- (Just submitted by an unnamed contributor) "I love the idea of giving experiences. Every year I take my mom to see a show for Christmas and her birthday. I love membership gifts too . An annual membership to our local aquarium is $90 per couple and $110 per family and that allows unlimited visits for a year with no blackout dates. Incredible value since a family of four could pay $80 for a single day admission. Museum memberships can be as low as $40 per year."
- If you can swing it, consider a special trip for the entire family. The arrangements can be done quickly……..a winter ski trip, a warm-weather destination vacation, or a, shore house, or an offer to host a family picnic to be held on a special day.
- What would your adult children appreciate? How about a coupon for a night of baby-sitting while the couple goes out or away for the weekend. What about Mommy time with an appointmentat her favorite hair salon?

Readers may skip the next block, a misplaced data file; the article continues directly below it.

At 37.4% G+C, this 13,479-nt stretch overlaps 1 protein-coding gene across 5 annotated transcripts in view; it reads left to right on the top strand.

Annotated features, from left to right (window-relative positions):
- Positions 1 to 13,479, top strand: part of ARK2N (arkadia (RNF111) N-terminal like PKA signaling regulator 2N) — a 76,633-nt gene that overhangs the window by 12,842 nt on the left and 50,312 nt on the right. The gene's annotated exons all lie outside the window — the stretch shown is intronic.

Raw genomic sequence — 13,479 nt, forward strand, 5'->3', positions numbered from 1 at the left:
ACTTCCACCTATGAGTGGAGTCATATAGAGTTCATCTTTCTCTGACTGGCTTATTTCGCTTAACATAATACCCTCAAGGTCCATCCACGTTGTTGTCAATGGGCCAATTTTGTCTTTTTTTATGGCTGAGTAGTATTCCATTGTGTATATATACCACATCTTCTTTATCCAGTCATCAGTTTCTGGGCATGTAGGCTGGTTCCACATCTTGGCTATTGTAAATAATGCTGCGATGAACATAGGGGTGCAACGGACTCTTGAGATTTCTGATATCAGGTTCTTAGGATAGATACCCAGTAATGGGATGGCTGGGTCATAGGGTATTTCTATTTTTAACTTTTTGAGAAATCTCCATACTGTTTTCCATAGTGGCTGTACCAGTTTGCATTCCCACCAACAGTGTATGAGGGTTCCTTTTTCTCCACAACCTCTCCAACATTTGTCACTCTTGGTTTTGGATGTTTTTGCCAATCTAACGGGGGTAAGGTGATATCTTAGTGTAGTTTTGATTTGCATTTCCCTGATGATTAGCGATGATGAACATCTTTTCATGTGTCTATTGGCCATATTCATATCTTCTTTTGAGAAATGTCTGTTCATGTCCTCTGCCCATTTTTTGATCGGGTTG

- And for your family living far away, an iPad can help the family keep in touch.
- Don’t forget this important idea: Start sharing your own treasures…tools, linens, decorations, jewelry, books, china, a special poem that you frame, archives, and include a note to give background such as "Your great grandmother spent all summer 40 years ago on this embroidered Christmas tablecloth."
- A Christmas sweater could be an option, especially if you have a family gathering during the holidays.
For Relatives and Friends:
- What about an artistic gift? Do you love browsing through the offerings at art festivals or museums? Beautiful artwork, unique art glass and jewelry with a variety of prices are usually available.